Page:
How Growing Affects Storage
Properly grown sweet potatoes have the necessary nutrients and tissue moisture to store well. Sweet potatoes grow best in USDA Zones 8 through 11 as the long frost-free season and day length promote tuber development. They prefer a loose friable and slightly acid soil or moderate fertility – too much nitrogen encourages leaf rather than tuber growth. They will do better with regular water.
Varieties That Store Well
Almost all sweet potatoes will store for several months if properly grown, cured and stored. These are noted for longer storage qualities and may keep six months or more:
- All Purple
- Bellevue LA 06-52
- Burgundy LA 04-175
Curing and Storage
Sweet potatoes must be cured properly to store well. When first harvested, the tubers are less sweet and the texture is dense. Curing helps heal minor wounds by fostering the development of a protective layer over the whole root. The tubers’ outer cells also produce a waxy coating called suberin that protects the tuber from insects and helps prevent excessive water loss.
If you just want to store a few tubers in the kitchen for a week or two, you can place them in the pantry at normal room temperature. In a cool, dark area like a root cellar, they’ll usually be good for about a month. Extend storage life by using a loosely covered basket or bag with holes. Once you’ve cut the tuber, cover with cold water and refrigerate; use within 24 hours.
Finding ideal storage conditions for sweet potatoes over the long term may take a bit of effort on your part. The ideal storage temperature is 55 to 60°F (13 to 6°C). Temperatures above 60°F (16°C) may cause the tuber to become pithy, shrink or be more susceptible to damage from viral diseases. Storage at temperatures under 55°F (13°C) may result in chilling injury. Humidity should be high – around 60 to 70%.
Freezing Sweet Potatoes
Freezing is one good way to keep sweet potatoes for long-term storage, no matter what the variety. Pureed tubers will do the best, as chunks and slices are more susceptible to freezer burn. Cook the potatoes, let cool and then package in your choice of container. Thaw and stir well before heating in the oven or on the stovetop.
Dehydrating Sweet Potatoes
Sweet potatoes can be dehydrated quite easily. Sliced thin, lightly brushed with coconut oil before dehydrating and then sprinkled with salt, they make a good stand-in for potato chips. Slightly thicker slices can be rehydrated with boiling water and used as a vegetable. Use a mandoline for even slices that will dry more quickly and evenly.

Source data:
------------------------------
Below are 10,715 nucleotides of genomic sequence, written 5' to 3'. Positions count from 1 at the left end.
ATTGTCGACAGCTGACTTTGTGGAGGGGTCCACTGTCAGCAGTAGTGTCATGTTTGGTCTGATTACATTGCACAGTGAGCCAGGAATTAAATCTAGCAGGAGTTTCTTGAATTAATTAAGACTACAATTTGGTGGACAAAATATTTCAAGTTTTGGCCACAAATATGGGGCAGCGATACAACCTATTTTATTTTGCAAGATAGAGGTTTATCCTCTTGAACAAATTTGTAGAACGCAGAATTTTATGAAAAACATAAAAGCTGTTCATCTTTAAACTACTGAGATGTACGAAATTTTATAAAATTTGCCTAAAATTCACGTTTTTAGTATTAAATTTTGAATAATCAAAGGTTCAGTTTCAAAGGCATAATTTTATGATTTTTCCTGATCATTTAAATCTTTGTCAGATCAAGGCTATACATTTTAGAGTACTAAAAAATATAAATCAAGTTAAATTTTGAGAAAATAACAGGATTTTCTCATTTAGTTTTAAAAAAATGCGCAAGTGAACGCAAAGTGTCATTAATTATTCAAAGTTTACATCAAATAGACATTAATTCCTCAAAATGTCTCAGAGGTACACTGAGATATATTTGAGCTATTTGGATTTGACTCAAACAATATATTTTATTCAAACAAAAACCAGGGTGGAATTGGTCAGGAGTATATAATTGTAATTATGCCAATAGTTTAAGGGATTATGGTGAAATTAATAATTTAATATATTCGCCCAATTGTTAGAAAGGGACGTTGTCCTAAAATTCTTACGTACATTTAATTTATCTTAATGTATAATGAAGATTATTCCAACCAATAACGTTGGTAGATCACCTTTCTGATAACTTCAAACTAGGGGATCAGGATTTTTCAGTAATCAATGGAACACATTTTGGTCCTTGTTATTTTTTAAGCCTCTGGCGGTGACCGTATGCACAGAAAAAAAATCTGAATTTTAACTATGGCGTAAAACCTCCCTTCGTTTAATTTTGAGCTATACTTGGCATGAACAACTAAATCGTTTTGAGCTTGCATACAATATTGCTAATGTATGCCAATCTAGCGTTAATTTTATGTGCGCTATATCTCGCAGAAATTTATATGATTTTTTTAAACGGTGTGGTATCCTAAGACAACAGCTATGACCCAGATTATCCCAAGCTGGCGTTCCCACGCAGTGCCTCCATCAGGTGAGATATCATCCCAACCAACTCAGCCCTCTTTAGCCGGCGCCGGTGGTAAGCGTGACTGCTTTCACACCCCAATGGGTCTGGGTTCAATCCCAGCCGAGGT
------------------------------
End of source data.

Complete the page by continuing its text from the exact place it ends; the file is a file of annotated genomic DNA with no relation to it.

Canning Sweet Potatoes
Sweet potatoes can be pressure canned. They are usually cut in one-inch chunks for canning to ensure thorough cooking. Follow a tested recipe and make sure you follow it exactly, especially as regards processing times. Sweet potatoes are considered a low acid vegetable and should never be canned in a water bath. Canned sweet potatoes will be softer than regular cooked or baked sweet potatoes.
Once their dormancy requirements are met, sweet potatoes will start to sprout. This is a normal part of the reproductive process. Early sprouting, however, will shorten storage life. Excessively warm temperatures may hasten sprouting, especially in combination with higher humidity. If stored with apples or bananas, they may sprout early.
Rodents like mice enjoy sweet potatoes just as much as people do; make sure your containers or the entire storage area are rodent-proof. If the humidity is too high, it may lead to mildew and rot. Always handle your sweet potatoes very gently in the field or storage, They bruise easily and once bruised can develop rot. Check your potatoes at least once a week and remove any that look like they have surface mold.
What Not to Do
Don’t store sweet potatoes in airtight containers, as they need at least one complete air change in the environment every day. Keep them away from hot air and direct sunlight. However, they don’t need to be stored in complete darkness like Irish potatoes. Avoid propane heaters or fruits like apples and cantaloupes – they produce ethylene gas, which can promote early sprouting.